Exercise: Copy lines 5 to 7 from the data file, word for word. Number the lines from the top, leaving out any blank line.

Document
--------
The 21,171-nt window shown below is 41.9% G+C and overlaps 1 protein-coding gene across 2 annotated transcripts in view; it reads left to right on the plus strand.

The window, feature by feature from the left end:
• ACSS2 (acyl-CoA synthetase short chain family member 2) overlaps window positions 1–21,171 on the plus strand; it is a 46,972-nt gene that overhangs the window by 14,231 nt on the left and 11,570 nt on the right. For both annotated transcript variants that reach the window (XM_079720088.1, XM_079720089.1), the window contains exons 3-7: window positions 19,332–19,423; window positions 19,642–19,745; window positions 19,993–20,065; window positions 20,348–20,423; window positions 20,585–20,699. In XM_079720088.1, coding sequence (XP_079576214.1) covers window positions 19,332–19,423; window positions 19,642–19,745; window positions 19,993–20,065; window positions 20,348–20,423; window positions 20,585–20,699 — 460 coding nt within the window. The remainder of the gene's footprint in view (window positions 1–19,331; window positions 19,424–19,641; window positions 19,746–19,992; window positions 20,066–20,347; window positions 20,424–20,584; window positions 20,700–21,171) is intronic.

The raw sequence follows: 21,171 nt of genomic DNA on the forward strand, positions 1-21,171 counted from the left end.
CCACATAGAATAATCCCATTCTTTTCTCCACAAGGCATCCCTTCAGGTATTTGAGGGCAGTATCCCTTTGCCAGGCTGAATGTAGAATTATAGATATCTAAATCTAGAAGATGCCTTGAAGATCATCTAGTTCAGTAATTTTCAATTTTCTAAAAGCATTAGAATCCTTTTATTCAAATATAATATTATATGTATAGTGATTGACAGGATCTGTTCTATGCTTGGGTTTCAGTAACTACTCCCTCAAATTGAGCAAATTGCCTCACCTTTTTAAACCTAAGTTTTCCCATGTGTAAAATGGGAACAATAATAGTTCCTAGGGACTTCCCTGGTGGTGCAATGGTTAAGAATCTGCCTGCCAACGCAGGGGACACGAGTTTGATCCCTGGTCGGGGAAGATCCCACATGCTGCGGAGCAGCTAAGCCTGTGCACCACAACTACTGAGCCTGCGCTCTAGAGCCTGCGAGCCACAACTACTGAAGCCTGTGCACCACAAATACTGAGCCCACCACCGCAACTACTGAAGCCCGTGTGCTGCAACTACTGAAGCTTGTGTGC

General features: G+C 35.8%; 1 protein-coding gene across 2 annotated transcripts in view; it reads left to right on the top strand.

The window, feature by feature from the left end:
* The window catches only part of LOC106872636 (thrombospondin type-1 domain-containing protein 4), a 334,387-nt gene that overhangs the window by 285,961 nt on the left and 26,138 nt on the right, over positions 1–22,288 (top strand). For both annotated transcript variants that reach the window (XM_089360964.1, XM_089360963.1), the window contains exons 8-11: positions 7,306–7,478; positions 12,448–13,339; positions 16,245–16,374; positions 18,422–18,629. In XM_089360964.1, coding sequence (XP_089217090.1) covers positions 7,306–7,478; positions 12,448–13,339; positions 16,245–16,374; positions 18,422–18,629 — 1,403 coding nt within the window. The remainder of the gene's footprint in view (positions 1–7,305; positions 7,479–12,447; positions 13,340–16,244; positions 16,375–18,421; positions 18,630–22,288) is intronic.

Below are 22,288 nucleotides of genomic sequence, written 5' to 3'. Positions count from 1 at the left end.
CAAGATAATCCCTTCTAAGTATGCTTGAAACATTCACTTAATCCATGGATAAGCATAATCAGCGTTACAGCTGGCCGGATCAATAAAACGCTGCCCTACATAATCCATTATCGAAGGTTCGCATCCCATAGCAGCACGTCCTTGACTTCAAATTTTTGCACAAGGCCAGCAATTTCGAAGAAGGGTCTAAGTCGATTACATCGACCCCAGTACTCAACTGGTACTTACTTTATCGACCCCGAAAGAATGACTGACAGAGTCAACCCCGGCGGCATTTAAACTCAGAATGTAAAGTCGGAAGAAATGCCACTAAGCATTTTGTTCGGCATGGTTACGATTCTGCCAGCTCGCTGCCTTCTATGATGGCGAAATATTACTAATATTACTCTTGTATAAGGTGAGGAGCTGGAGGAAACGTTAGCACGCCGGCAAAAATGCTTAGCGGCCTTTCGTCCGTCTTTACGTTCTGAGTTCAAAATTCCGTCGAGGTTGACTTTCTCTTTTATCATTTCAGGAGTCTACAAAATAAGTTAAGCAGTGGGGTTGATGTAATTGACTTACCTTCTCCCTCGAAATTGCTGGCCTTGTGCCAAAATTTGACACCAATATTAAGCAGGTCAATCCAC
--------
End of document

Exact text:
CCACATAGAATAATCCCATTCTTTTCTCCACAAGGCATCCCTTCAGGTATTTGAGGGCAGTATCCCTTTGCCAGGCTGAATGTAGAATTATAGATATCTAAATCTAGAAGATGCCTTGAAGATCATCTAGTTCAGTAATTTTCAATTTTCTAAAAGCATTAGAATCCTTTTATTCAAATATAATATTATATGTATAGTGATTGACAGGATCTGTTCTATGCTTGGGTTTCAGTAACTACTCCCTCAAATTGAGCAAATTGCCTCACCTTTTTAAACCTAAGTTTTCCCATGTGTAAAATGGGAACAATAATAGTTCCTAGGGACTTCCCTGGTGGTGCAATGGTTAAGAATCTGCCTGCCAACGCAGGGGACACGAGTTTGATCCCTGGTCGGGGAAGATCCCACATGCTGCGGAGCAGCTAAGCCTGTGCACCACAACTACTGAGCCTGCGCTCTAGAGCCTGCGAGCCACAACTACTGAAGCCTGTGCACCACAAATACTGAGCCCACCACCGCAACTACTGAAGCCCGTGTGCTGCAACTACTGAAGCTTGTGTGC

General features: G+C 35.8%; 1 protein-coding gene across 2 annotated transcripts in view; it reads left to right on the top strand.

The window, feature by feature from the left end: